Defending the iconic Superman drained the emotional energy of many of us this weekend. My impression is that those who try to defend BvS fall into two camps, the nihilists who enjoy moral uncertainty and the fans who found some cathartic/motivational merit in the portrayal but fail to understand the harm that alteration does to our culture. Cast as a cathartic/motivational hero in these films, who does Superman have to show him a better way? Who instills a belief in humanity and our potential in him, like Captain America does for Spider-Man? The answer is no one. The films even rob him of the Kents in that role. As a result, there is no hope in either of these films, no matter how much they throw around the word. And the rare claims of an uplifting experience by watching these films, come from an outside interpretation or knowledge of the character, sloppily overlaying the film’s message of moral uncertainty. It’s disheartening, to say the least, but the real Superman wouldn’t give up or stall out in self-pity.

The very existence of the debate disheartens traditional fans. In the past, the purity of Superman has solved such debates about heroes in general. Titles like Kingdom Come and What’s So Funny About Truth, Justice, and the American Way have corrected such wrongheaded approaches to hero stories. So what would our Superman do when confronted with the current slanderous interpretation of what he stands for? First and foremost, he wouldn’t devolve into the same hate-filled rhetoric thrown around by so many Batman v Superman defenders. The insults and mean-spirited comments directed toward dissent are the most damning evidence of how the film truly inspires people to behave. The real Superman would never devolve into such behavior, and his fans should keep that in mind when tempted to respond to bullying with insults in return.The real Superman wouldn’t give up on humanity, even when it’s showing its darkest side.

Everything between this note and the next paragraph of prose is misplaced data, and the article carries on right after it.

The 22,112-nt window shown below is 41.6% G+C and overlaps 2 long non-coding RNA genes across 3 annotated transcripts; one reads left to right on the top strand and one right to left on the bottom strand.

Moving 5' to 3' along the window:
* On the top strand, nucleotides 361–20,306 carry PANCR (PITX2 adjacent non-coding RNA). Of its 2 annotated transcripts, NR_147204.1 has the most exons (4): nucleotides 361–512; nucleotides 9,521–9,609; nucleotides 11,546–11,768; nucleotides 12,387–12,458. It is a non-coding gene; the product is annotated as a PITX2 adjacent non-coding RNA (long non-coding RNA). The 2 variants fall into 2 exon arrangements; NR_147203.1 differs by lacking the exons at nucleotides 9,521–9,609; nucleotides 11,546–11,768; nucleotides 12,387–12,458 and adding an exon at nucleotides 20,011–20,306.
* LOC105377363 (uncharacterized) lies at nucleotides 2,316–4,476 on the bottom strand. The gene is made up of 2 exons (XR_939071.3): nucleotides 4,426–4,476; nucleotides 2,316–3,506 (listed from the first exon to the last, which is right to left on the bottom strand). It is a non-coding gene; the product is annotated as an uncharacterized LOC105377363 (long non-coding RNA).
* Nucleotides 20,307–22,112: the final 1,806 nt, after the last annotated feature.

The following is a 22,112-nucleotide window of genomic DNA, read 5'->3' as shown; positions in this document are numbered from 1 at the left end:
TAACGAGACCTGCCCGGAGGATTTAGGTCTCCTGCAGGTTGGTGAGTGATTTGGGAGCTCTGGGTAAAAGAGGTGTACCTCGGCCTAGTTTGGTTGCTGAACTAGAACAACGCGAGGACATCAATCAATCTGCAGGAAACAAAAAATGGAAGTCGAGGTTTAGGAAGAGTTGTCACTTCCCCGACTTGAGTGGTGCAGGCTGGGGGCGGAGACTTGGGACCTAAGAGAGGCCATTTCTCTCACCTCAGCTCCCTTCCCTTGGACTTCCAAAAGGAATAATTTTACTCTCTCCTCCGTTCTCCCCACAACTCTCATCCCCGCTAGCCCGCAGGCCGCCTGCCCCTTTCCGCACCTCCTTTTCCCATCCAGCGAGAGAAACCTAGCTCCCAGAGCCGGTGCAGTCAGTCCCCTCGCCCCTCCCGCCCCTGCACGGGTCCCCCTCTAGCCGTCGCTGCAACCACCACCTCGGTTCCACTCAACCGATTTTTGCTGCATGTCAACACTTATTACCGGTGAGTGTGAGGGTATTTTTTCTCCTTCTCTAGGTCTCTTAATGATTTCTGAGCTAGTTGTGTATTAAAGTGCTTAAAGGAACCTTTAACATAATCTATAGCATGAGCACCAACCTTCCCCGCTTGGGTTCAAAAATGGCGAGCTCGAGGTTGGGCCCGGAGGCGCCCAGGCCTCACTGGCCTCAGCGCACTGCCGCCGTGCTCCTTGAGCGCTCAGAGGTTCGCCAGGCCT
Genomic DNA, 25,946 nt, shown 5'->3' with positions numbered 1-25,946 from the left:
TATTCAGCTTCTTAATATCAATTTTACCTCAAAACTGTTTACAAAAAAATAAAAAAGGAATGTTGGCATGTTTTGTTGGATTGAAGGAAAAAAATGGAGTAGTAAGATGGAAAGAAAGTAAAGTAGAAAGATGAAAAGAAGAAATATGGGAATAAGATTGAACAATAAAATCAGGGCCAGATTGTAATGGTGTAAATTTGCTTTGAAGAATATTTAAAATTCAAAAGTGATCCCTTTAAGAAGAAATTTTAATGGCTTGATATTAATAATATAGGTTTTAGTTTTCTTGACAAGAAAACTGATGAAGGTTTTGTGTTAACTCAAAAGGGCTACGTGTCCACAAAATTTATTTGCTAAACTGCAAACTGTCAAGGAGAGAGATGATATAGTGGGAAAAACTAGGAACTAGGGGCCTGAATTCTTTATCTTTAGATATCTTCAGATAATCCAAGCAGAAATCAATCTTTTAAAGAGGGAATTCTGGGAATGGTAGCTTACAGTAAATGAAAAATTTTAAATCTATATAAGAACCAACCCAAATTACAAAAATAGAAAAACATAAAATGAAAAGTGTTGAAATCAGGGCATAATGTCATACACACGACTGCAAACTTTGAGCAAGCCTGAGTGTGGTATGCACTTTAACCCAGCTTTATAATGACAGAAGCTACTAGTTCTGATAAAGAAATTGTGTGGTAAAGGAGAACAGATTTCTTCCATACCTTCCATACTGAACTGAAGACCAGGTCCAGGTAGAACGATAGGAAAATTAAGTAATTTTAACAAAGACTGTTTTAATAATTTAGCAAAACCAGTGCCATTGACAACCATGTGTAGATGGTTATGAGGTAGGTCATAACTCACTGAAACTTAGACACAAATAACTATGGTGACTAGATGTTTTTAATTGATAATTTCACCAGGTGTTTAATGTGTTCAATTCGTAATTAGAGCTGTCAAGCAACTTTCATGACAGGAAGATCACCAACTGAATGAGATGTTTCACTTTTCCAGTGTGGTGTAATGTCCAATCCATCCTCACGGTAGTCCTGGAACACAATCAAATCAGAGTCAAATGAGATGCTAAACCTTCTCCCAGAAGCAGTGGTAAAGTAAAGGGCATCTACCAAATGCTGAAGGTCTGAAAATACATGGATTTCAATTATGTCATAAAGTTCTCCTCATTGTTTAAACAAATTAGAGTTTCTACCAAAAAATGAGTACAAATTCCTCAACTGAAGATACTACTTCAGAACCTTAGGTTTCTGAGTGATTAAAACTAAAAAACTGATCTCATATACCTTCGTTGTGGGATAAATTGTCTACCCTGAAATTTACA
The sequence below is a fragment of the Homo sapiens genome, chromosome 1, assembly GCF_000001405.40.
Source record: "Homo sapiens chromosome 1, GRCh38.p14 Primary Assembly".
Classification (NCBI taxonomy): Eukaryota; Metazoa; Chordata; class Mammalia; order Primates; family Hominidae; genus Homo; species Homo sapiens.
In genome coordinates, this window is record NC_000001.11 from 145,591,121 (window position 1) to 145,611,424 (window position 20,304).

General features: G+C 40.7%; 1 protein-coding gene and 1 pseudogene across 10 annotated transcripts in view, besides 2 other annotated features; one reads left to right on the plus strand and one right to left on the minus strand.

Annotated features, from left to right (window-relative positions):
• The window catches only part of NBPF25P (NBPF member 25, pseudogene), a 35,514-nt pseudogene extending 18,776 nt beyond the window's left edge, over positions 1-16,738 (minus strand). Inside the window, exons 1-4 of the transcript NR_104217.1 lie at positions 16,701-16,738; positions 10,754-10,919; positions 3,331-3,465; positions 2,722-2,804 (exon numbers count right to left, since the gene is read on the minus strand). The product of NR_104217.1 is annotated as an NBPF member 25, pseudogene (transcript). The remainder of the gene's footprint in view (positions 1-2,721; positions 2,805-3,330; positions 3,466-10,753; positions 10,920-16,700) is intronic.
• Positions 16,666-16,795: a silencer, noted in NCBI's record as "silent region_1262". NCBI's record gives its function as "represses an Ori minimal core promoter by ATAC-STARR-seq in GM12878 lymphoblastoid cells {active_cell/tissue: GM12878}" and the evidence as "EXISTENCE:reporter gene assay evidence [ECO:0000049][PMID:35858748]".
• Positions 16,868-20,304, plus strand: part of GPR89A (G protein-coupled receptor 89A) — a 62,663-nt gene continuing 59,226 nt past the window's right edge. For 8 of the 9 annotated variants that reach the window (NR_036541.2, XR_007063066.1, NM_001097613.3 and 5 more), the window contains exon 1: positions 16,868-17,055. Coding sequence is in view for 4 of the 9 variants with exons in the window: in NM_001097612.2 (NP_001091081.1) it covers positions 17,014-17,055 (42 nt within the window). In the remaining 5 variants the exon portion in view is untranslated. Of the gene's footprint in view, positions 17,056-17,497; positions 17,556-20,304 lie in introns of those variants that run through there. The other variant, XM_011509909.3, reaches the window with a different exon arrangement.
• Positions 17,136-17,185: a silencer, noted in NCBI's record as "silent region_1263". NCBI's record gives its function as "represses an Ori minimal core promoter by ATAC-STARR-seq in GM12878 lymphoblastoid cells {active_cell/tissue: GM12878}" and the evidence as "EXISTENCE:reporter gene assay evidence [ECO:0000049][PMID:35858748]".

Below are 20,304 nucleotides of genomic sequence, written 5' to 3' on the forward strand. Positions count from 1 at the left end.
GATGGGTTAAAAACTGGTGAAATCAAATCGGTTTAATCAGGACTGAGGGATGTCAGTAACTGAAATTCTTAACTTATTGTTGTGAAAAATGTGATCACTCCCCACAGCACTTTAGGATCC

With the monumental box-office earnings, due to advanced ticket sales, curiosity, and good marketing, WB is unlikely to turn away from their dark path until the fad runs its course throughout a few more films. But Superman wouldn’t be silent. He would continue to exhibit his aspirational example until the world sees the light. So never tire of pointing out what the real Superman would do and what type of stories should be told about him in place of the current darkness. The rise in bullying and hate we’ve seen is a sign of fear and desperation to silence the truth. Don’t let them do it. Keep trending honest critiques of the films, recommending iconic Superman tales, and sharing the real Superman’s joy and inspiration. He’ll return to us, as Alvin Schwarts prophesied, soon enough in contemporary media, but it’s up to us to pave the way.